A casein-free (hopefully) success story!!!
I will admit: when someone tells me of their g.i. problems, my first thought is often, “Maybe they have celiac disease!” But, it’s not always that, of course.
A friend of mine has a son who just turned three months old. From birth, he’s had trouble nursing, and has gained very little weight, staying at the 5th percentile. Throughout his tiny life, he has been so ill, and often screams for hours at a time. Since he’s been born, she has only been to church a handfull of times. Her dear baby boy has just been too sick! My heart so goes out to her, because as she would describe both her pain as a mother, and his pain, I had major flashbacks to when Wesley was a baby. We both had little boys who were in obvious digestive pain, who seemed like they wanted to eat, like they were hungry, but who would also violently, and with screams and tears and thrashing about, refuse to nurse… It’s so heart-wrenching to be in that situation. But as she described further to me his symptoms, I thought (and said), “It sounds like an extreme milk intolerance!” Not simply a lactose intolerance, but a milk-protein intolerance — a problem with casein. You can take the lactose (milk sugar) out of milk fairly easily, but you simply can’t take the protein out of milk and still have it be milk.
Now two years old, my daughter Audrey had symptoms similar to my friend’s son, even though I was on a gluten-free diet. Obviously, she wasn’t getting gluten. It was suggested to me by a couple other homeschooling moms (via an online forum) that she might have an extreme intolerance for milk. So, when she was five weeks, I went totally milk-free. She improved dramatically, and quickly so. The entire 21 months she nursed, I ate a completely dairy-free diet. (In fact, it was our experience with Audrey that led us to discover that dairy was the source of my 6yo son’s asthma! He went from 1-3 breathing treatments a day — and the urges of his pediatrician to medicate further — down to having virtually no asthma symtpoms at all. But, that’s another story…)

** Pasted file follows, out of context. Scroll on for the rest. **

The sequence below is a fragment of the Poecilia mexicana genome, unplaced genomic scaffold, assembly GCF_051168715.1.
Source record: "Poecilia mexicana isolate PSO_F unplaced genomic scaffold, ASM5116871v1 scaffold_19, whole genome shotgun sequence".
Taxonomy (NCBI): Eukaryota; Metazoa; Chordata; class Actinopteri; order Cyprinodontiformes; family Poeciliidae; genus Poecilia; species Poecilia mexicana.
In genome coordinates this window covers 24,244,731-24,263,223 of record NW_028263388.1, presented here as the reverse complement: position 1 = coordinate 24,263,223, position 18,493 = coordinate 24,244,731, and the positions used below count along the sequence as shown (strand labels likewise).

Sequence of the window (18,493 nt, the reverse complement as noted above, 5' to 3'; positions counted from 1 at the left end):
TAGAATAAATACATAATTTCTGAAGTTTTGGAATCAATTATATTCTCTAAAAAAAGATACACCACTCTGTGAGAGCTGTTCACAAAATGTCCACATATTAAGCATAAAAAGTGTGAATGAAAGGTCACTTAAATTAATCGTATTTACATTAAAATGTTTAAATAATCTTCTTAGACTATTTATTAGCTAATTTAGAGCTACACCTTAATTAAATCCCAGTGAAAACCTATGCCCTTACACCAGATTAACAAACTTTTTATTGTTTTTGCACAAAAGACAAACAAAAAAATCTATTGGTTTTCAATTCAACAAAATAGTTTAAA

Five or six weeks ago, I suggested to my friend that she try going dairy-free… but that sounded extremely difficult to her. I will say that I found it harder to go milk-free than it was to go gluten-free. It’s easier to find acceptable substitutes for gluten than it is for dairy, in my experience. You can make some pretty darn good g.f. bread. And you can always have corn tortillas instead of flour ones. But casein-free cheese? Blech. Nasty stuff. (My boys say it tastes like dog food smells, and since that correlation was made, I can’t bring myself to eat it. We’ve tried numerous brands, and some are less wretched than others, but they’re all bad. And, they’re expensive. So, when you’re paying $6 for a small chunk of inedible “cheese” you quickly just give up cheese altogether.)
Then, after I first made that suggestion to my friend, it appeared that perhaps it was unneccessary after all, and that her son “simply” had bad reflux. After he was placed on medication, he appeared to improve a bit. However, he never completely healed. After a few weeks, though he was spitting up less, over all, he seemed to be getting worse.